• If there are existing conditions within your building water storage and circulation systems that encourage the formation and multiplying of harmful bacteria found in sludge, rust, scale and other organic substances;
  • Whether or not water droplets travel through your building air circulation system and are dispersed into the structure’s general interior atmosphere;
  • If there are employees who inhabit and work within your building now suffering from chronic illnesses or long-term health conditions that could be adversely affected by the possible release of bacterial contaminants into the building’s water or air circulation systems.

Guidelines for Prevention and Control of Legionnaires’ Disease

After a thorough assessment of your building’s potential or present risk for contamination by Legionella and other harmful bacteria, the next step is to formulate and initiate strong measures for the prevention and control of these bacterial infections. As owner or manager of a building, it is your responsibility to hire or contract whatever skilled professionals and services are necessary to carefully initiate and control safety methods and procedures to best prevent bacterial contamination throughout the building. Whether you designate currently competent staff members to oversee and carry out this vital work or contract outside staffing, they must be well trained and experienced.

If thorough building interior examination and risk assessment reveal potential or real risks that you cannot eliminate, your staff or contracted professionals must take the appropriate actions to control and manage these risks. These necessary actions include:

  • Design a printed schematic for performing hazard prevention and control;
  • Identify the responsible individuals or team members of your building’s environmental hazards prevention and control plan along with their specific functions and duties;
  • Define procedures for safe and responsible systems operations throughout your building facilities;
  • Identify and explain all control methods, for example, cleaning and replacement of piping, water storage tanks and air circulation systems or units when needed;
  • Treat water to eliminate Legionella and other harmful microorganisms and maintain the cleanliness of your building’s water;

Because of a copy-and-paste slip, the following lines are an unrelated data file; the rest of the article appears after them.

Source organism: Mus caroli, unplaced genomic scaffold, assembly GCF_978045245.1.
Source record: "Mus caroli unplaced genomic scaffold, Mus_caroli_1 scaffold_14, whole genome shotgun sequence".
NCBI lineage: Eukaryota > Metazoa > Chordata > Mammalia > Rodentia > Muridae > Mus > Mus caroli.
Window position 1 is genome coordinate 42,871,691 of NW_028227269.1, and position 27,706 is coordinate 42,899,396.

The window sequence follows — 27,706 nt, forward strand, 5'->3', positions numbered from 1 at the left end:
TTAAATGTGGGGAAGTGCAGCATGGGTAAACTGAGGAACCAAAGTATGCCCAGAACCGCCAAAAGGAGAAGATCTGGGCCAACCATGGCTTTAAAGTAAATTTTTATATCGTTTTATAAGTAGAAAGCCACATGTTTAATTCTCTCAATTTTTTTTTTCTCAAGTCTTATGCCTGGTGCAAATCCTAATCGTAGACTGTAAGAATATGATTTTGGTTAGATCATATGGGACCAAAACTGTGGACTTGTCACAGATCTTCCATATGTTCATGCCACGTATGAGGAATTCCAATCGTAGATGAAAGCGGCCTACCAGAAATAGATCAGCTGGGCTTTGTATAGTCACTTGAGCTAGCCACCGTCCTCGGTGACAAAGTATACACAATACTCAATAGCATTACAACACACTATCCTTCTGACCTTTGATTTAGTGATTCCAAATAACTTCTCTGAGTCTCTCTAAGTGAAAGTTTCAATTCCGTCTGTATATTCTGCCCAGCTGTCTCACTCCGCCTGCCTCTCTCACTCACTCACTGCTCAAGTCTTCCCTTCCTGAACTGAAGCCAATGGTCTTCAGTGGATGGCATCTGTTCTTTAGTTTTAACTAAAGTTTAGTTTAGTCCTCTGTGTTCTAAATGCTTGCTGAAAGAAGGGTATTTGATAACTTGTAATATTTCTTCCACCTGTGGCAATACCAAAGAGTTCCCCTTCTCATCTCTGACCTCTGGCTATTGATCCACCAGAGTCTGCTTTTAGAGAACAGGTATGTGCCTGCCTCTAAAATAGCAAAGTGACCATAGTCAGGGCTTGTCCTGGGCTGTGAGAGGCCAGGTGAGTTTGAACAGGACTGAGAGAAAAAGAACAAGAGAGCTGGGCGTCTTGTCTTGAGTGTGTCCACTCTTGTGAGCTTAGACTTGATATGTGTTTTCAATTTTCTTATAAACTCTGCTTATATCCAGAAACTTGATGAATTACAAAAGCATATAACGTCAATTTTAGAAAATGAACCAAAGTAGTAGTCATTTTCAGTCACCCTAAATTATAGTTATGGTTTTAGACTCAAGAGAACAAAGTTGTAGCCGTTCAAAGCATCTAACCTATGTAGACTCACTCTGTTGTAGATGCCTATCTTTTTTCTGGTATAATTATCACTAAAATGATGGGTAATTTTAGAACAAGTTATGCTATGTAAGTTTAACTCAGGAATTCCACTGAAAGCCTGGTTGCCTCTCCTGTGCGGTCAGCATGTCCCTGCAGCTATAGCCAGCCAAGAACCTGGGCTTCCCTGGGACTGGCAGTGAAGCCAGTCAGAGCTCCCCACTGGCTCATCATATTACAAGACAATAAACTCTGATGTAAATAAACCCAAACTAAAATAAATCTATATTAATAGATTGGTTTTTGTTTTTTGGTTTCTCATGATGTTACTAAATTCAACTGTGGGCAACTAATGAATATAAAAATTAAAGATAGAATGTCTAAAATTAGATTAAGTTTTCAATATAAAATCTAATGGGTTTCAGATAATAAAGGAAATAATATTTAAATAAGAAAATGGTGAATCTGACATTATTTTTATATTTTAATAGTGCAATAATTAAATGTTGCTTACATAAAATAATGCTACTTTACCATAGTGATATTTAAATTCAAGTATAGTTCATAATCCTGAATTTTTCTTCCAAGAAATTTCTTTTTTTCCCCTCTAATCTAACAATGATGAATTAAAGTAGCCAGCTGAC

• Use only the materials, piping structure, ducts, appliances and accessories that are officially approved for building use on the UK Water Supply System by the Water Regulations Advisory Scheme.

You must always maintain accurate records of your ongoing building water and air contamination prevention, control and management plans and operations. If you or the businesses housed within your real estate employ more than five employees, you must carefully record any problems cited. You are also obligated to correct these issues and to take all measures to ensure the health and safety of any staff members with serious illness or immune system deficiencies.

In compliance with the Notification of Cooling Towers and Evaporative Condensers Regulations 1992, as a building owner or operator you are required to inform the appropriate local officials in writing if your building makes use of an on-site evaporative condenser or cooling tower installation. Additionally, to comply with the Reporting of Injuries, Diseases and Dangerous Occurrences Regulations (RIDDOR), you are obligated to reveal all cases of employee Legionella infection if these individuals have at any time performed work on hot water systems or cooling tower structures that have been or are presumed to have been spreaders of Legionella bacteria. If your building contains spa pools, they must also be included in your water contamination prevention and control monitoring and reports.

There are many important aspects to carefully assessing, preventing, controlling and monitoring risk for contamination by Legionella bacteria in your building’s structures and spaces. Each separate aspect requires your diligent attention and action to ensure a healthy interior environment.

Author: +Duncan Hollis